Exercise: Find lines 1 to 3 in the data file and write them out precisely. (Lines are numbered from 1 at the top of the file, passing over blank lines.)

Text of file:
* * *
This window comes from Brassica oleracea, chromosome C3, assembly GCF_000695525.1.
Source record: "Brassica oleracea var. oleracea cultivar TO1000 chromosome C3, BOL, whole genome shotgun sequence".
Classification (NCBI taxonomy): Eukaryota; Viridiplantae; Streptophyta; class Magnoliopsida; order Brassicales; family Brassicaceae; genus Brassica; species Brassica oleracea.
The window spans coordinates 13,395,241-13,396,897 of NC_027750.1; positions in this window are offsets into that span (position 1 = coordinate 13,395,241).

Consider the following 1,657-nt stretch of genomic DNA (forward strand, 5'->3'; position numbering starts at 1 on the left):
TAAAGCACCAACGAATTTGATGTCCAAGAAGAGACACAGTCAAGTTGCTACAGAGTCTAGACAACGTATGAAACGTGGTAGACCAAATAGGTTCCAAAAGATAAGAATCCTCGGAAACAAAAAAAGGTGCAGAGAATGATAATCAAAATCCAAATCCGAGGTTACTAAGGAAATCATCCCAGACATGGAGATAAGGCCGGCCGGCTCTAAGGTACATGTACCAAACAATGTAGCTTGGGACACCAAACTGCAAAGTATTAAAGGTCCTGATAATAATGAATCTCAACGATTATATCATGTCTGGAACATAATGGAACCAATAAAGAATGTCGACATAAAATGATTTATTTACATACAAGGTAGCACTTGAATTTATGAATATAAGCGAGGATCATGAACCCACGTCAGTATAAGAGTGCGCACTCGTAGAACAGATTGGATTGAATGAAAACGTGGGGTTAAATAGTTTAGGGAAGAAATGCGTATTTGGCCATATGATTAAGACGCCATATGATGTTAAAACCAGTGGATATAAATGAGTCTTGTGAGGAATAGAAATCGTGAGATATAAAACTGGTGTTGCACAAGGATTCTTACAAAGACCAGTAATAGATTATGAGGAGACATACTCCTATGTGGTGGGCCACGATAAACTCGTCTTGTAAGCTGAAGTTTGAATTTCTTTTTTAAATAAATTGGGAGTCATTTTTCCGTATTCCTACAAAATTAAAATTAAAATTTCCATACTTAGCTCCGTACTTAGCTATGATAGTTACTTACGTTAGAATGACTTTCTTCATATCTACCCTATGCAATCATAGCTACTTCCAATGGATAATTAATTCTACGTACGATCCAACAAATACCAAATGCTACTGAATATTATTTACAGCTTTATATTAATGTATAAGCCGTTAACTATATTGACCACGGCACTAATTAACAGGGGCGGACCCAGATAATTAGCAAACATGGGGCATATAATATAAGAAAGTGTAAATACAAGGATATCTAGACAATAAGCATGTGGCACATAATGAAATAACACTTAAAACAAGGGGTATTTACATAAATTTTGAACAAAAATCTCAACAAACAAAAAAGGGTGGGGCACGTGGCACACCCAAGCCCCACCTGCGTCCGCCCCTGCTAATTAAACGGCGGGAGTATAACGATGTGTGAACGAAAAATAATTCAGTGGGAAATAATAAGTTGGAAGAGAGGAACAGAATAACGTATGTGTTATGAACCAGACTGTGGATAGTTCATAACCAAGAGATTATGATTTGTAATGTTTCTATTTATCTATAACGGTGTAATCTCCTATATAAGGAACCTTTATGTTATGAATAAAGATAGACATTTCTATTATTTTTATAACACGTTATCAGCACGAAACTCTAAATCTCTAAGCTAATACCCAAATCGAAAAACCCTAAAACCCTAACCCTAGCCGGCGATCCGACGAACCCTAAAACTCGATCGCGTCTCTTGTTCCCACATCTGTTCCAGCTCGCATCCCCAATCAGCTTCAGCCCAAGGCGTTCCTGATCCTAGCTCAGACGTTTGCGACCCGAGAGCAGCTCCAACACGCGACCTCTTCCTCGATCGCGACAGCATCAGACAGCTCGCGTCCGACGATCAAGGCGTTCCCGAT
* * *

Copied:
This window comes from Brassica oleracea, chromosome C3, assembly GCF_000695525.1.
Source record: "Brassica oleracea var. oleracea cultivar TO1000 chromosome C3, BOL, whole genome shotgun sequence".
Classification (NCBI taxonomy): Eukaryota; Viridiplantae; Streptophyta; class Magnoliopsida; order Brassicales; family Brassicaceae; genus Brassica; species Brassica oleracea.